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Support for child...

Discussion in 'Early Years' started by RiaWallen, Feb 10, 2019.

  1. RiaWallen

    RiaWallen New commenter

    I’ve been a nursery practitioner for 8 years and have recently started a new job working in a 2year provision in a school as a TA. A group of about 4 children started at the same, all have settled in and happily attend their sessions however one of the children does not engage unless he is physically placed at an activity or given constant encouragement. Sometimes we physically have to place items in his hand e.g. pens or pencils, self-registration card. At the moment he is non-verbal while at the setting but parent has said he ‘sometimes’ talks at home. There is a language barrier between the staff and the parent and the parent seems reluctant to attend and seems to kind of push the child through the door. I am at a bit of a loss as it’s been 5 weeks now and there seems to be very little progress. The child does not seems to follow other children e.g. if all children have been dismissed to play after group time, the child will remain sitting down until told he can go to play using his name rather than being addressed as part of the group. At the point now where we are considering whether the child may be on the spectrum, we have discussed whether it seems to be cultural or shyness but during stay and play sessions the child has remained the same even with parent there.
    Is also extremely reluctant to engage in sensory/wet/messy ply.
    Any advice/tips/hints/support greatly welcome. Just want to see this child be happy like any other 2 year old.
  2. May2

    May2 Established commenter

    Does this child speak and understand English or is another language used at home. You mentioned maybe a different culture but not really whether it is a second language.
    5 weeks is not long at all if they have suddenly come away from home where another language is spoken all the time. Even if the parents speak some English, if it is a 2nd language they are probably not using it at home . The child is still very young to be thrown into a completely new environment even without a language barrier. I would take more time for them to settle, use their name in short sentences when talking to them. Do you think the child understands but doesn't speak, if not you need to guide and use some actions as well to help communication. A lot of children can be shy and prefer to watch on the sidelines to start with. Boys in particular I have found do not initially like messy play, especially if they have never done it before. It could be useful if you have a suitable kind child you could pair them up with. You could then get them both to look at a book with you and may be they might speak if it is just one other child or do a puzzle together. If they could build up a bit of a relationship you could say to the other child, can they take X to wash their hands etc and they might begin to gain confidence.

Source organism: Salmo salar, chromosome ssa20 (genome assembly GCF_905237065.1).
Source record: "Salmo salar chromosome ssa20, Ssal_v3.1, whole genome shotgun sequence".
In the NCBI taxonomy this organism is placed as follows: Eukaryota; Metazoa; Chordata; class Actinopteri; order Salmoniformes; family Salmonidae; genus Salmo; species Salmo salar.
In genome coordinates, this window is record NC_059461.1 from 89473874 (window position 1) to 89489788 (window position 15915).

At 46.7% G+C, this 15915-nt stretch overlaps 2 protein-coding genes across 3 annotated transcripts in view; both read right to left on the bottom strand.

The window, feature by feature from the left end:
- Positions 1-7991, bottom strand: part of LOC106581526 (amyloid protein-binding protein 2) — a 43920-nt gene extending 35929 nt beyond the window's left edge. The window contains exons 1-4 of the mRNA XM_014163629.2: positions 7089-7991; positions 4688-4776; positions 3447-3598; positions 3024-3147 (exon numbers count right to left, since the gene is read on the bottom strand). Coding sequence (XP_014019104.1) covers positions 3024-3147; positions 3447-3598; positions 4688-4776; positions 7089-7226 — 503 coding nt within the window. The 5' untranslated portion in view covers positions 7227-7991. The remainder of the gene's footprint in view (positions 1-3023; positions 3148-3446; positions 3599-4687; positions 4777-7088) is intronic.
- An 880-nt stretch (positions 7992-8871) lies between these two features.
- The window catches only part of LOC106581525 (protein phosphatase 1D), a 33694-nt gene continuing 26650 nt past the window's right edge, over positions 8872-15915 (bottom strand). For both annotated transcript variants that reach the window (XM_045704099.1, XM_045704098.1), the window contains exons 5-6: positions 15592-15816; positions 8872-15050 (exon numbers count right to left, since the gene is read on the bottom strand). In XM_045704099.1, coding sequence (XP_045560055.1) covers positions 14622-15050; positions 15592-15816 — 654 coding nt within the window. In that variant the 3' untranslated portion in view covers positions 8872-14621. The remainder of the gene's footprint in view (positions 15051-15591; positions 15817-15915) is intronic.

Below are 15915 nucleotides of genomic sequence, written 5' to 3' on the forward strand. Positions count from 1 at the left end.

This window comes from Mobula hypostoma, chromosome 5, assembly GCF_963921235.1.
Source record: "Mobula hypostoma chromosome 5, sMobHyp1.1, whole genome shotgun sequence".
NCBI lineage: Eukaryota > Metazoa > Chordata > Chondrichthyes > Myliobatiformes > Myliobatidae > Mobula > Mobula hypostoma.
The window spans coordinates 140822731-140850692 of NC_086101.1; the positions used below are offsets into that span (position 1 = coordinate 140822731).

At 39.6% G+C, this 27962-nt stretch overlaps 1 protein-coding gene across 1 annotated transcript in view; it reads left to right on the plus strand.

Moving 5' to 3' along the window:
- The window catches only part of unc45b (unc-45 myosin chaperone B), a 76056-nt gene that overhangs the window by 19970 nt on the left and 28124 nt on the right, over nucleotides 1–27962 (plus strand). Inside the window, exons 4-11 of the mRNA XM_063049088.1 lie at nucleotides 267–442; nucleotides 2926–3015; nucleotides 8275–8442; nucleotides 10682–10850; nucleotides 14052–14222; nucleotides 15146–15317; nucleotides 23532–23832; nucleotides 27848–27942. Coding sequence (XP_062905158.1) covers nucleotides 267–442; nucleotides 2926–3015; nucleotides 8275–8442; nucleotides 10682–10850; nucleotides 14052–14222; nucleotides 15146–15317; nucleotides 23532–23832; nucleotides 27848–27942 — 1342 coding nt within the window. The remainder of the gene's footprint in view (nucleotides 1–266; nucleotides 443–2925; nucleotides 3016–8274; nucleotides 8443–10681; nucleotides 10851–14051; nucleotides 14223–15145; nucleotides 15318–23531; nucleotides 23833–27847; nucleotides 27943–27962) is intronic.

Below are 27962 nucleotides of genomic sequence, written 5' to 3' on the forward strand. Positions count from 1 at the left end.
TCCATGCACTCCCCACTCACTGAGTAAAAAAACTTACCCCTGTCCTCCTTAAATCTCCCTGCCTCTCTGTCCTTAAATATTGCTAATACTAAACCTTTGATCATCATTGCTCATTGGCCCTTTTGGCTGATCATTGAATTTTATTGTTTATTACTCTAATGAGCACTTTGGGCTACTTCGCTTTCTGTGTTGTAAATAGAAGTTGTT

I would suggest the parent is not comfortable coming in due to their lack of confidence with the language barrier and this may rub off on the child.
    Basically just take it slowly, give lots of praise and smiles and reward stickers if you have them, for the smallest of things.

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